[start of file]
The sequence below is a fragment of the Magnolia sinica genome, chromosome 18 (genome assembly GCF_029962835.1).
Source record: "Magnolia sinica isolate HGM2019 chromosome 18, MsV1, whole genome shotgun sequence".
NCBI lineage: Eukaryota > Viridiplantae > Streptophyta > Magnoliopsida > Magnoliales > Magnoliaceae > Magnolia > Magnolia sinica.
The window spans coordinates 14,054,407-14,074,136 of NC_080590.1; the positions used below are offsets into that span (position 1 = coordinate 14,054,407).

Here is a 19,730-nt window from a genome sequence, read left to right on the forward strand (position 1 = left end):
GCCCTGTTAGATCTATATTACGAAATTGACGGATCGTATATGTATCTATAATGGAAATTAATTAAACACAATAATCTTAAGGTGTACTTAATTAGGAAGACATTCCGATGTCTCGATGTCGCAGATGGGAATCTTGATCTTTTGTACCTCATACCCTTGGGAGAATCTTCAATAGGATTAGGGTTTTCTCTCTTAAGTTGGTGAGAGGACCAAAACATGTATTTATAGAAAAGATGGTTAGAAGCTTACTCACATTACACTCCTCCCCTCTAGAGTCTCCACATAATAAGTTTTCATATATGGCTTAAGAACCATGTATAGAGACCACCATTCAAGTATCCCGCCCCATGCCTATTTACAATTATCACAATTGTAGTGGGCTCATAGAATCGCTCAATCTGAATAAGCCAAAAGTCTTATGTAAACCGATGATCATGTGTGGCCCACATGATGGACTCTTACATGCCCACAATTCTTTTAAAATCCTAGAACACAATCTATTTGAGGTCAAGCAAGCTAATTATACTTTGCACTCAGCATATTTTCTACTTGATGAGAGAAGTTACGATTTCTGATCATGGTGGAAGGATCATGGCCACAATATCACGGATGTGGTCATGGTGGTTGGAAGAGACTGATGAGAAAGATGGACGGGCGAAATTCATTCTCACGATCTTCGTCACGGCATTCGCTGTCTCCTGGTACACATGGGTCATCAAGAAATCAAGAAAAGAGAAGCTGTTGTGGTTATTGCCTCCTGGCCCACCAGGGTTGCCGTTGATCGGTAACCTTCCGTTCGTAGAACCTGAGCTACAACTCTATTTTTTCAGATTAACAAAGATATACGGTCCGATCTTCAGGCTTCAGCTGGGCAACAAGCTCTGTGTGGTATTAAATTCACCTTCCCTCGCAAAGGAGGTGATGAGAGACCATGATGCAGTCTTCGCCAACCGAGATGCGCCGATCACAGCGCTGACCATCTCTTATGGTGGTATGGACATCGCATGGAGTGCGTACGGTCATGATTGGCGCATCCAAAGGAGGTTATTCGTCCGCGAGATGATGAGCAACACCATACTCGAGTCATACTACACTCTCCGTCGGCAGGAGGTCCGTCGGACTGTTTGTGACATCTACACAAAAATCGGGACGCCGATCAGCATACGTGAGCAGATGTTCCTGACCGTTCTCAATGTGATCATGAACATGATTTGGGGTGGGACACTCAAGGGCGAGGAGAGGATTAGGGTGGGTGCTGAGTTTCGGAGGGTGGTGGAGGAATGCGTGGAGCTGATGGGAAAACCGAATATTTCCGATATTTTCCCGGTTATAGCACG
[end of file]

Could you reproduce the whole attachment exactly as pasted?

The sequence below is a fragment of the Magnolia sinica genome, chromosome 18 (genome assembly GCF_029962835.1).
Source record: "Magnolia sinica isolate HGM2019 chromosome 18, MsV1, whole genome shotgun sequence".
NCBI lineage: Eukaryota > Viridiplantae > Streptophyta > Magnoliopsida > Magnoliales > Magnoliaceae > Magnolia > Magnolia sinica.
The window spans coordinates 14,054,407-14,074,136 of NC_080590.1; the positions used below are offsets into that span (position 1 = coordinate 14,054,407).

Here is a 19,730-nt window from a genome sequence, read left to right on the forward strand (position 1 = left end):
GCCCTGTTAGATCTATATTACGAAATTGACGGATCGTATATGTATCTATAATGGAAATTAATTAAACACAATAATCTTAAGGTGTACTTAATTAGGAAGACATTCCGATGTCTCGATGTCGCAGATGGGAATCTTGATCTTTTGTACCTCATACCCTTGGGAGAATCTTCAATAGGATTAGGGTTTTCTCTCTTAAGTTGGTGAGAGGACCAAAACATGTATTTATAGAAAAGATGGTTAGAAGCTTACTCACATTACACTCCTCCCCTCTAGAGTCTCCACATAATAAGTTTTCATATATGGCTTAAGAACCATGTATAGAGACCACCATTCAAGTATCCCGCCCCATGCCTATTTACAATTATCACAATTGTAGTGGGCTCATAGAATCGCTCAATCTGAATAAGCCAAAAGTCTTATGTAAACCGATGATCATGTGTGGCCCACATGATGGACTCTTACATGCCCACAATTCTTTTAAAATCCTAGAACACAATCTATTTGAGGTCAAGCAAGCTAATTATACTTTGCACTCAGCATATTTTCTACTTGATGAGAGAAGTTACGATTTCTGATCATGGTGGAAGGATCATGGCCACAATATCACGGATGTGGTCATGGTGGTTGGAAGAGACTGATGAGAAAGATGGACGGGCGAAATTCATTCTCACGATCTTCGTCACGGCATTCGCTGTCTCCTGGTACACATGGGTCATCAAGAAATCAAGAAAAGAGAAGCTGTTGTGGTTATTGCCTCCTGGCCCACCAGGGTTGCCGTTGATCGGTAACCTTCCGTTCGTAGAACCTGAGCTACAACTCTATTTTTTCAGATTAACAAAGATATACGGTCCGATCTTCAGGCTTCAGCTGGGCAACAAGCTCTGTGTGGTATTAAATTCACCTTCCCTCGCAAAGGAGGTGATGAGAGACCATGATGCAGTCTTCGCCAACCGAGATGCGCCGATCACAGCGCTGACCATCTCTTATGGTGGTATGGACATCGCATGGAGTGCGTACGGTCATGATTGGCGCATCCAAAGGAGGTTATTCGTCCGCGAGATGATGAGCAACACCATACTCGAGTCATACTACACTCTCCGTCGGCAGGAGGTCCGTCGGACTGTTTGTGACATCTACACAAAAATCGGGACGCCGATCAGCATACGTGAGCAGATGTTCCTGACCGTTCTCAATGTGATCATGAACATGATTTGGGGTGGGACACTCAAGGGCGAGGAGAGGATTAGGGTGGGTGCTGAGTTTCGGAGGGTGGTGGAGGAATGCGTGGAGCTGATGGGAAAACCGAATATTTCCGATATTTTCCCGGTTATAGCACG